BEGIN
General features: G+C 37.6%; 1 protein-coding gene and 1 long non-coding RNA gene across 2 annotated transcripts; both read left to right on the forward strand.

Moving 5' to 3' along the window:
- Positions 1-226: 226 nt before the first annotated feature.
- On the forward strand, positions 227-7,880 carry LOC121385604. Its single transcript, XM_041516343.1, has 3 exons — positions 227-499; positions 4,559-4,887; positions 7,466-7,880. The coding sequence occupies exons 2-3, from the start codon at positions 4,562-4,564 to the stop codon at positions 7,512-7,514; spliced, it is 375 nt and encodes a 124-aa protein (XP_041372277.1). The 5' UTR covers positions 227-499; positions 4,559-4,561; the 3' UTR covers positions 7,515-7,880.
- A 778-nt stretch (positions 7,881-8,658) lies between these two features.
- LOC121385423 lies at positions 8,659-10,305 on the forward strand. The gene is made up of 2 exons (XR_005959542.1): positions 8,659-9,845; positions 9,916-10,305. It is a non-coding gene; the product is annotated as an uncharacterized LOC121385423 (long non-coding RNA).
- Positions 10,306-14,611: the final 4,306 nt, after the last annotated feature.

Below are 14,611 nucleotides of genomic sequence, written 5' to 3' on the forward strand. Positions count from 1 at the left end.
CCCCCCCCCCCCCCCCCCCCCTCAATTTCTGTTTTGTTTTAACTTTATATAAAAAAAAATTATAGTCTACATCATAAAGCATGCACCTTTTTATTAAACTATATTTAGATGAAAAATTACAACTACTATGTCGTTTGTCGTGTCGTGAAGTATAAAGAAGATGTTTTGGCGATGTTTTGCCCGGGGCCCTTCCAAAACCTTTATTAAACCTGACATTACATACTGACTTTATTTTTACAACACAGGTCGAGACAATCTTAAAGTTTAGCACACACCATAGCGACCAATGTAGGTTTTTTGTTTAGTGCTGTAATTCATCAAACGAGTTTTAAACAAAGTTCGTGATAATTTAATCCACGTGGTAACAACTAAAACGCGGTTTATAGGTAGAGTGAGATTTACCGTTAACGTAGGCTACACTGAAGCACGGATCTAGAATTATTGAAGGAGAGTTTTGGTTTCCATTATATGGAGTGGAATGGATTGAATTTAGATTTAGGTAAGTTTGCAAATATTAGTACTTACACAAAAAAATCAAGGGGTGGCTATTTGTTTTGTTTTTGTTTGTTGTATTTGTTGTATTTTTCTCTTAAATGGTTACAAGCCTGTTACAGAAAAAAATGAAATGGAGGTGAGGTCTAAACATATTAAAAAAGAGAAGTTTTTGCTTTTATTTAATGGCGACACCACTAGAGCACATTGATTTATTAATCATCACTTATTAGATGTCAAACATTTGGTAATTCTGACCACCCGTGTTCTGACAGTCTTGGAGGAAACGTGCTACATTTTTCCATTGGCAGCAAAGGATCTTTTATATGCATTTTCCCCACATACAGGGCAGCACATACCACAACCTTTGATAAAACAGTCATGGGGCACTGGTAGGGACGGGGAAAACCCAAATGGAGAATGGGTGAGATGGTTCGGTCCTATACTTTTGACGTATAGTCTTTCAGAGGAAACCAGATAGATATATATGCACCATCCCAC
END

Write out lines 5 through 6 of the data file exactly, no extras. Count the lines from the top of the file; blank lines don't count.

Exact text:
- A 778-nt stretch (positions 7,881-8,658) lies between these two features.
- LOC121385423 lies at positions 8,659-10,305 on the forward strand. The gene is made up of 2 exons (XR_005959542.1): positions 8,659-9,845; positions 9,916-10,305. It is a non-coding gene; the product is annotated as an uncharacterized LOC121385423 (long non-coding RNA).